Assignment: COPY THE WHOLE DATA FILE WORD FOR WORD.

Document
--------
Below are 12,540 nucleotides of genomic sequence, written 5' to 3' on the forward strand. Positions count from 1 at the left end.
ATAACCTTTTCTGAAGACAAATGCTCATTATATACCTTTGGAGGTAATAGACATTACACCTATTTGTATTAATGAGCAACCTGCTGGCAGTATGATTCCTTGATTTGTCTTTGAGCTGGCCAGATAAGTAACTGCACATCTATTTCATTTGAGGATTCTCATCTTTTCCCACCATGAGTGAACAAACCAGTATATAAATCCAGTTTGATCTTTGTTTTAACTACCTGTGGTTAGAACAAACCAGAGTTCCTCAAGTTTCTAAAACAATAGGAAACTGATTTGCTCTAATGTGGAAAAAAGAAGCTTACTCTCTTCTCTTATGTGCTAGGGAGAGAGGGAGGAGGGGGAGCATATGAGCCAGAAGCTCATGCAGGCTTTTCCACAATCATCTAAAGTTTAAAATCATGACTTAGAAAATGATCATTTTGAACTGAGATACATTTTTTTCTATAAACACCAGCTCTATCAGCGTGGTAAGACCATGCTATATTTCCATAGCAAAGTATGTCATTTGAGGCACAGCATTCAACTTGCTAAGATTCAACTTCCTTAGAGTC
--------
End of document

Below are 12,540 nucleotides of genomic sequence, written 5' to 3' on the forward strand. Positions count from 1 at the left end.
ATAACCTTTTCTGAAGACAAATGCTCATTATATACCTTTGGAGGTAATAGACATTACACCTATTTGTATTAATGAGCAACCTGCTGGCAGTATGATTCCTTGATTTGTCTTTGAGCTGGCCAGATAAGTAACTGCACATCTATTTCATTTGAGGATTCTCATCTTTTCCCACCATGAGTGAACAAACCAGTATATAAATCCAGTTTGATCTTTGTTTTAACTACCTGTGGTTAGAACAAACCAGAGTTCCTCAAGTTTCTAAAACAATAGGAAACTGATTTGCTCTAATGTGGAAAAAAGAAGCTTACTCTCTTCTCTTATGTGCTAGGGAGAGAGGGAGGAGGGGGAGCATATGAGCCAGAAGCTCATGCAGGCTTTTCCACAATCATCTAAAGTTTAAAATCATGACTTAGAAAATGATCATTTTGAACTGAGATACATTTTTTTCTATAAACACCAGCTCTATCAGCGTGGTAAGACCATGCTATATTTCCATAGCAAAGTATGTCATTTGAGGCACAGCATTCAACTTGCTAAGATTCAACTTCCTTAGAGTC